Cannabis in America
The State of Weed: Marijuana Legalization State by State
**Last Updated February 3, 2017 **
In recent decades, marijuana legalization has continuously evolved in the United States, as opposition against the drug continues to wane amidst new research on the drug's effects and criticism of the U.S.'s handling of the "War on Drugs." Four states and the District of Columbia have legalized marijuana for recreational use, and 25 total states have legalized marijuana for medical use.
In November, a total of nine states voted on marijuana legalization. California, Maine, Massachusetts, and Nevada all voted to legalize recreational marijuana. Arizona voters shot down their legal pot ballot measure. In addition, Florida, Arkansas, and North Dakota voted to legalize marijuana for medical purposes, while Montana voters chose to expand the parameters of their existing medical marijuana program.
The map below displays each state's current marijuana legalization status, from illegal to full legalized recreational use, as of February 3, 2017.
The State of Weed Map
According to Gallup polls, one in eight U.S. adults say they smoke marijuana and 58 percent of Americans believe marijuana should be legal in the U.S. As cannabis initiatives continue to find traction and make their way onto ballots, understanding the intricacies of each state's marijuana laws will become increasingly important.
Patients who use medical marijuana will need to know things like whether or not they can travel with the drug and use it in other states, and in cities where the drug is decriminalized mere fractions of an ounce could make the difference between low fines or substantial jail time. The following slide show contains information on each states' marijuana laws in regards to possessing, selling, and cultivating weed, although please note that this is intended as a basic resource and does not include the entirety of provisions in any given state. This is the "State of Weed."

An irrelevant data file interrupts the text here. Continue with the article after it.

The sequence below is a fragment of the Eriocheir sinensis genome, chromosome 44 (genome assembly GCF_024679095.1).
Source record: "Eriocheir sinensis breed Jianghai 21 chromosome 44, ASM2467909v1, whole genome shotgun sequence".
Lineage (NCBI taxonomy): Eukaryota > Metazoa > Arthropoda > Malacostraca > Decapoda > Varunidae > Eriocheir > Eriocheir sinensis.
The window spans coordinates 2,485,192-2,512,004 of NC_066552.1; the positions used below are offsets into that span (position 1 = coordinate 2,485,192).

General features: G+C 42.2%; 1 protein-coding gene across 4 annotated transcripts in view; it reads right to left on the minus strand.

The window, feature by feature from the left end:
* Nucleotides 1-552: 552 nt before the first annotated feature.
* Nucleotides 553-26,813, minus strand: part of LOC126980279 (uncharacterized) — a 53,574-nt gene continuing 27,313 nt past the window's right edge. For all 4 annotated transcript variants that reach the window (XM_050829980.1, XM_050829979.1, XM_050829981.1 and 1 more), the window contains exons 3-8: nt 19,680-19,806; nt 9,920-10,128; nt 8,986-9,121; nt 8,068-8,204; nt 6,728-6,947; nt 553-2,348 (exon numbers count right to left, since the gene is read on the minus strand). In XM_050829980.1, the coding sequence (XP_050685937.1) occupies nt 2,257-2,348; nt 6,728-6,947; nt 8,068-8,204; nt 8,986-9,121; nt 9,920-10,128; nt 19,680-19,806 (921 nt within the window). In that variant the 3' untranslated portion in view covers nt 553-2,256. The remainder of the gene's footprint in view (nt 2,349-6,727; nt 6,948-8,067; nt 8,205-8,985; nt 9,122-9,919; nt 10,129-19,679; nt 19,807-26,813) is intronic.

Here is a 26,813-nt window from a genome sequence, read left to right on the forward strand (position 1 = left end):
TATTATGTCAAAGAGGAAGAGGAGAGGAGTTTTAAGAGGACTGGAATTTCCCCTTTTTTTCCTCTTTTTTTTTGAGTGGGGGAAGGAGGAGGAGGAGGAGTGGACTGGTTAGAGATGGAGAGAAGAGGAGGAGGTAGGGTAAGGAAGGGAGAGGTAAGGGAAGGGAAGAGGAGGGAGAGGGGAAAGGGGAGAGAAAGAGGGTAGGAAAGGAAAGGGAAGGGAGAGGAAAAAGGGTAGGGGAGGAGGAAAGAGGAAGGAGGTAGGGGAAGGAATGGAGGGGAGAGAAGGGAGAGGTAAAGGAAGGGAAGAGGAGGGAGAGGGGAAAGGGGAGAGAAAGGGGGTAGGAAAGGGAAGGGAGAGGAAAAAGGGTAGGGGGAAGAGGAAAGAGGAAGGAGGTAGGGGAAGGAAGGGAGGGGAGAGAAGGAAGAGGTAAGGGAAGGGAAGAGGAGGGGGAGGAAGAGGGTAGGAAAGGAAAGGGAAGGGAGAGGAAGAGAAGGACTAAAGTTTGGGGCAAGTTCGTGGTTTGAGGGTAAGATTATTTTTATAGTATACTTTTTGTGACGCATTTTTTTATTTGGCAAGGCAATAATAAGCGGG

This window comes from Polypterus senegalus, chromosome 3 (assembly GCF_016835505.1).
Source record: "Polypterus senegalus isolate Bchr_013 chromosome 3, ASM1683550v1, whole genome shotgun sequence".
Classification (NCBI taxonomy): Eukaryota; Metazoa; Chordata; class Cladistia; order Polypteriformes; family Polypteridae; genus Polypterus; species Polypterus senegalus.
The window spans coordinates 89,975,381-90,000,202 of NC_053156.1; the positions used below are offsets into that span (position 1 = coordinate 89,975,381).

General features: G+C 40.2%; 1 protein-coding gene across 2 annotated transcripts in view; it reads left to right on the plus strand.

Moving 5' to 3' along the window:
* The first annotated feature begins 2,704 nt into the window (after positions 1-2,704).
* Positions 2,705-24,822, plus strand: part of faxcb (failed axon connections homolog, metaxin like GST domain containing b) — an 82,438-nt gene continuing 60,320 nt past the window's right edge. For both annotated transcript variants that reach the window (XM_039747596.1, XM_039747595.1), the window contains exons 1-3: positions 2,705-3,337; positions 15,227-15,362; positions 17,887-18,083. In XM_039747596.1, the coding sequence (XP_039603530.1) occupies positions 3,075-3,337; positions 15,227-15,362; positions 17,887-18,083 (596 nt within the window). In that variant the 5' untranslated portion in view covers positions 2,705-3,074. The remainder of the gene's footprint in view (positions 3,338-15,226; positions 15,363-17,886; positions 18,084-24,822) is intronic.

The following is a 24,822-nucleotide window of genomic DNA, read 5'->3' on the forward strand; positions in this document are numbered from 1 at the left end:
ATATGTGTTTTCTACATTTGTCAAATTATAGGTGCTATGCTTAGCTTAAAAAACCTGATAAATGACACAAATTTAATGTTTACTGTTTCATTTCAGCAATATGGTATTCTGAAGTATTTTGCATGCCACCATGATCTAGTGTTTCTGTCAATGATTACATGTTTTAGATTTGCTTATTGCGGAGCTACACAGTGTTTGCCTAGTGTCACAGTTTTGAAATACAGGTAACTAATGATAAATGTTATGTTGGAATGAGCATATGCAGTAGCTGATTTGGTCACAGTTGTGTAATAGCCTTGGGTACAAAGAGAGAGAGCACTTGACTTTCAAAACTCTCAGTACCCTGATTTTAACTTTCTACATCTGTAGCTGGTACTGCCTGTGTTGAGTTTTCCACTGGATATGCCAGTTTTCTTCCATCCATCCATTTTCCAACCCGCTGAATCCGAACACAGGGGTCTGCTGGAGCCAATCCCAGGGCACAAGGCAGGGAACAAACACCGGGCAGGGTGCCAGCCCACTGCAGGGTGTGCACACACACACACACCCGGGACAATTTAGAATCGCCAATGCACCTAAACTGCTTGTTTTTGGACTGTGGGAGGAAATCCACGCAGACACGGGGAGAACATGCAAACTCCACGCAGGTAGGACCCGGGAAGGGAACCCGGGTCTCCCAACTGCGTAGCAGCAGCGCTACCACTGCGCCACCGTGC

Go Directly to Your State:
Possession: Virtually any marijuana offense in Arizona is a felony. Possessing, selling, or cultivating any unlawful amount can carry up to a $150,000 fine. However, possessing less than two pounds can carry up to six months to one and a half years in prison, while possessing two to four pounds can carry from nine months to two years, and four pounds or more is one and a half years to three years in prison.
Additional Information: Arizonians with medical marijuana cards can still get a DUI if they have THC in their system while behind the wheel thanks to the state’s zero tolerance policy, however according to the Arizona Supreme Court, medical marijuana license holders can offer an affirmative defense in court.
Qualifying Medical Conditions Include: agitation of Alzheimer’s disease, cachexia (wasting syndrome), cancer, chronic pain, Crohn’s disease, glaucoma, Hepatitis C, HIV/AIDS, Lou Gehrig’s disease (ALS), nausea, seizures, severe muscle spasms, and certain other chronic conditions.
Research and analysis conducted by Law Street’s Cannabis in America Team: Alexis Evans, Alec Siegel, Anneliese Mahoney, and Kevin Rizzo.